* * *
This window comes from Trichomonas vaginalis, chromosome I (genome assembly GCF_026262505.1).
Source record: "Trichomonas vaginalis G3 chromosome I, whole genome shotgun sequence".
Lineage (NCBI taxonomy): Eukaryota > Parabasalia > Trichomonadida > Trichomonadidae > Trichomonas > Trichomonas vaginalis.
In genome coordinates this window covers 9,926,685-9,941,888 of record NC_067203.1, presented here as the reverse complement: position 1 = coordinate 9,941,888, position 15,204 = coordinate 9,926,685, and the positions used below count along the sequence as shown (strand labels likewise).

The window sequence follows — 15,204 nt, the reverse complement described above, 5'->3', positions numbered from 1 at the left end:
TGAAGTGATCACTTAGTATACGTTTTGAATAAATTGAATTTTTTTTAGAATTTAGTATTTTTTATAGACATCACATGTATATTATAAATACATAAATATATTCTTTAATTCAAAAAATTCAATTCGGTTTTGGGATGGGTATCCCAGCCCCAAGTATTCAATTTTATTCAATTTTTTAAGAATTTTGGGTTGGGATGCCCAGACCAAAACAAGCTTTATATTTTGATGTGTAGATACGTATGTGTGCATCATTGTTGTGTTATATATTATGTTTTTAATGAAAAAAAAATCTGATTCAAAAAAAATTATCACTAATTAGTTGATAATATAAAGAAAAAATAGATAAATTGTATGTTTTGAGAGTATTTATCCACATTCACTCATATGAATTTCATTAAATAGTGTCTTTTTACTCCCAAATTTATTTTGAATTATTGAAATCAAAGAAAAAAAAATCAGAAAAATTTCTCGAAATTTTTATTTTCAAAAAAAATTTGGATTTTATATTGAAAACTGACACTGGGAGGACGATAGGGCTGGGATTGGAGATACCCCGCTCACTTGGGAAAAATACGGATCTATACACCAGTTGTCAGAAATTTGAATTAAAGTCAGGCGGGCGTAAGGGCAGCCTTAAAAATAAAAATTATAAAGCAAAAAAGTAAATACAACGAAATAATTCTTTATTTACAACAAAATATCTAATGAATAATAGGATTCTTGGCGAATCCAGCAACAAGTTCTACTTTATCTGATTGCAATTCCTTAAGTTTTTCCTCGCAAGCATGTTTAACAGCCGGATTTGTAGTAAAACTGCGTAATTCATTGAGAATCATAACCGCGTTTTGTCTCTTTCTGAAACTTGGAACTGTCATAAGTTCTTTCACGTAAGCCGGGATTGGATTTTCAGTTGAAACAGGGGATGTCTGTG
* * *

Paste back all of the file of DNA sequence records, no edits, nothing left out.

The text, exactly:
This window comes from Trichomonas vaginalis, chromosome I (genome assembly GCF_026262505.1).
Source record: "Trichomonas vaginalis G3 chromosome I, whole genome shotgun sequence".
Lineage (NCBI taxonomy): Eukaryota > Parabasalia > Trichomonadida > Trichomonadidae > Trichomonas > Trichomonas vaginalis.
In genome coordinates this window covers 9,926,685-9,941,888 of record NC_067203.1, presented here as the reverse complement: position 1 = coordinate 9,941,888, position 15,204 = coordinate 9,926,685, and the positions used below count along the sequence as shown (strand labels likewise).

The window sequence follows — 15,204 nt, the reverse complement described above, 5'->3', positions numbered from 1 at the left end:
TGAAGTGATCACTTAGTATACGTTTTGAATAAATTGAATTTTTTTTAGAATTTAGTATTTTTTATAGACATCACATGTATATTATAAATACATAAATATATTCTTTAATTCAAAAAATTCAATTCGGTTTTGGGATGGGTATCCCAGCCCCAAGTATTCAATTTTATTCAATTTTTTAAGAATTTTGGGTTGGGATGCCCAGACCAAAACAAGCTTTATATTTTGATGTGTAGATACGTATGTGTGCATCATTGTTGTGTTATATATTATGTTTTTAATGAAAAAAAAATCTGATTCAAAAAAAATTATCACTAATTAGTTGATAATATAAAGAAAAAATAGATAAATTGTATGTTTTGAGAGTATTTATCCACATTCACTCATATGAATTTCATTAAATAGTGTCTTTTTACTCCCAAATTTATTTTGAATTATTGAAATCAAAGAAAAAAAAATCAGAAAAATTTCTCGAAATTTTTATTTTCAAAAAAAATTTGGATTTTATATTGAAAACTGACACTGGGAGGACGATAGGGCTGGGATTGGAGATACCCCGCTCACTTGGGAAAAATACGGATCTATACACCAGTTGTCAGAAATTTGAATTAAAGTCAGGCGGGCGTAAGGGCAGCCTTAAAAATAAAAATTATAAAGCAAAAAAGTAAATACAACGAAATAATTCTTTATTTACAACAAAATATCTAATGAATAATAGGATTCTTGGCGAATCCAGCAACAAGTTCTACTTTATCTGATTGCAATTCCTTAAGTTTTTCCTCGCAAGCATGTTTAACAGCCGGATTTGTAGTAAAACTGCGTAATTCATTGAGAATCATAACCGCGTTTTGTCTCTTTCTGAAACTTGGAACTGTCATAAGTTCTTTCACGTAAGCCGGGATTGGATTTTCAGTTGAAACAGGGGATGTCTGTG